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Medway Council praised by RSPCA for its work with stray dogs for third year in a row

The RSPCA has praised Medway Council for its work with stray dogs for the third year in a row.

The charity’s Gold Footprint recognises the council’s procedure for dealing with stray dogs, success in reuniting lost dogs with their owners and finding loving homes for abandoned dogs.

The award also recognised the treatment and welfare of the pooches when in the council’s care.

Community safety warden Russel Songhurst with one of the many strays picked up in Medway
Community safety warden Russel Songhurst with one of the many strays picked up in Medway

The council’s community wardens have organised a number of free mircochipping events for pet owners and run a dedicated stray dogs Facebook page which has helped dogs get reunited with their owners, fostered, or rehomed more quickly.

Last year the council picked up around 650 stray dogs, of those 374 were reunited with their owners and 268 were rehomed.

It also launched a dog fostering scheme to help reduce the number of unwanted pets and introduced dog control orders to encourage owners to keep dogs on leads to reduce the risk of straying and causing a nuisance.

Cllr Rupert Turpin
Cllr Rupert Turpin

Rachel Williams, senior parliamentary advisor for the RSPCA said: “The Footprints are the only awards that recognise the hard work of local authorities, social housing providers and public sector bodies, so it is great to be able to recognise and reward the hard work that organisations do to improve animal welfare.”

Cllr Rupert Turpin, Medway Council’s head of community wardens, said: “We are delighted to have received this award for a third year in a row. It reflects the hard work and compassion of the community wardens who work tirelessly to reunite stray dogs with their owners and rehome abandoned pets.”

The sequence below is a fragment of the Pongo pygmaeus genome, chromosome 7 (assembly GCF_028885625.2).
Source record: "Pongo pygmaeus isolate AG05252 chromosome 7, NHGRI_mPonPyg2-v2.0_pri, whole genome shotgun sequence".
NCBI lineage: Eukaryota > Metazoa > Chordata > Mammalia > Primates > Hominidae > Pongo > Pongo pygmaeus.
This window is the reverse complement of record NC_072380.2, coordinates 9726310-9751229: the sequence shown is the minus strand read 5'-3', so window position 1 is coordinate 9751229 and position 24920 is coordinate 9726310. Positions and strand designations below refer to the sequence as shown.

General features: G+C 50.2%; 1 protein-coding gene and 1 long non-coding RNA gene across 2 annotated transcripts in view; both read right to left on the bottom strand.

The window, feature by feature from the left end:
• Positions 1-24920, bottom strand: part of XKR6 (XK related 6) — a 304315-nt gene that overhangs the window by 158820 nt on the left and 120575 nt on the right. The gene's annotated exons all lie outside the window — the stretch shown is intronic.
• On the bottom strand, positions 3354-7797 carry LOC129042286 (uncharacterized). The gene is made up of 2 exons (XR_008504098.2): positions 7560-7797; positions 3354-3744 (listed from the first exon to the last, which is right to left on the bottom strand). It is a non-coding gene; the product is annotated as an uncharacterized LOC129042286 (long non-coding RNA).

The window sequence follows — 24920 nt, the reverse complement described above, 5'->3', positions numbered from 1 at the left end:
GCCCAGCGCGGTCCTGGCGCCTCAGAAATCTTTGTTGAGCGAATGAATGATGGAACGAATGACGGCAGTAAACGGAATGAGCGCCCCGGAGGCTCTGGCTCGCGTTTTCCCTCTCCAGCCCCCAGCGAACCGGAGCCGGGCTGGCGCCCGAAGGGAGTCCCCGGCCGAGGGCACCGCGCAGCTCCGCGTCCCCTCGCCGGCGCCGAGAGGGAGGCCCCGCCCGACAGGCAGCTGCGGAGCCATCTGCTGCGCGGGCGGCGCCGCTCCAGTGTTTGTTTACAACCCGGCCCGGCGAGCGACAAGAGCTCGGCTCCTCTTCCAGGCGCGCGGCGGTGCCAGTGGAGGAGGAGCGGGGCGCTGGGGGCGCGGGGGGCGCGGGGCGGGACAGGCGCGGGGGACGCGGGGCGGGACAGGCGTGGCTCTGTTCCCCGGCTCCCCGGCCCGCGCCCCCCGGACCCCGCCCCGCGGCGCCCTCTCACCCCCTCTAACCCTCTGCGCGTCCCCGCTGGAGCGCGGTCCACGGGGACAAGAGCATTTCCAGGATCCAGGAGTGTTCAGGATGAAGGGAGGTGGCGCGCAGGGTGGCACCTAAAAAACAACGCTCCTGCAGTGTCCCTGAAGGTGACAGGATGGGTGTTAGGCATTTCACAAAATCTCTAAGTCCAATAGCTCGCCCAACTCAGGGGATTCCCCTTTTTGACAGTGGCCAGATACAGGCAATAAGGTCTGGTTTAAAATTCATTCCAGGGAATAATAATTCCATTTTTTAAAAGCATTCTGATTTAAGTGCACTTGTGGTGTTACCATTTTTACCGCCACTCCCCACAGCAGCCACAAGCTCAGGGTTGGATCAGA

Chatham MP Tracey Crouch, said: “As a strong champion for animal welfare issues, both in parliament and locally in Chatham and Aylesford, I was delighted to hear that Medway Council and Tonbridge and Malling Borough Council are both contributing to the improvement of animal welfare here in Kent and I look forward to continuing to support them in doing so in the future.”

In May a community warden found a stray Staffordshire bull terrier in Gillingham Park, suffering from a severe skin condition and completely deaf.

The dog’s details were posted on the council’s Facebook page in a bid to find its owner, but no-one came forward.

Staffordshire bull terrier Nola at her new home in Faversham
Staffordshire bull terrier Nola at her new home in Faversham

A woman from Faversham called Mary saw the post and, concerned nobody would come forward to rehome the pooch volunteered to foster her.

She was nursed back to health and after forming a bond, the fosterer chose to adopt Nola.
Mary said: “The council provided all the help and support to get Nola back to health, and to help me look after her. She’s settled in well and has proved to be a delightful friendly dog, despite having been badly treated previously.

“I’m so glad I’ve been able to give her a forever home.”

Russel Songhurst, senior community warden at Medway Council, said: “It is pleasing to see that our stray dogs Facebook page has reached people further than Medway. Thanks to Mary, Nola now has a loving home."

Medway Council is holding a free fun dog show on Saturday, at Riverside Country Park, Lower Rainham Road, Gillingham, between 10am to 3pm. Categories include waggiest tail, prettiest bitch, best rescue and dog the judge would most like to take home.

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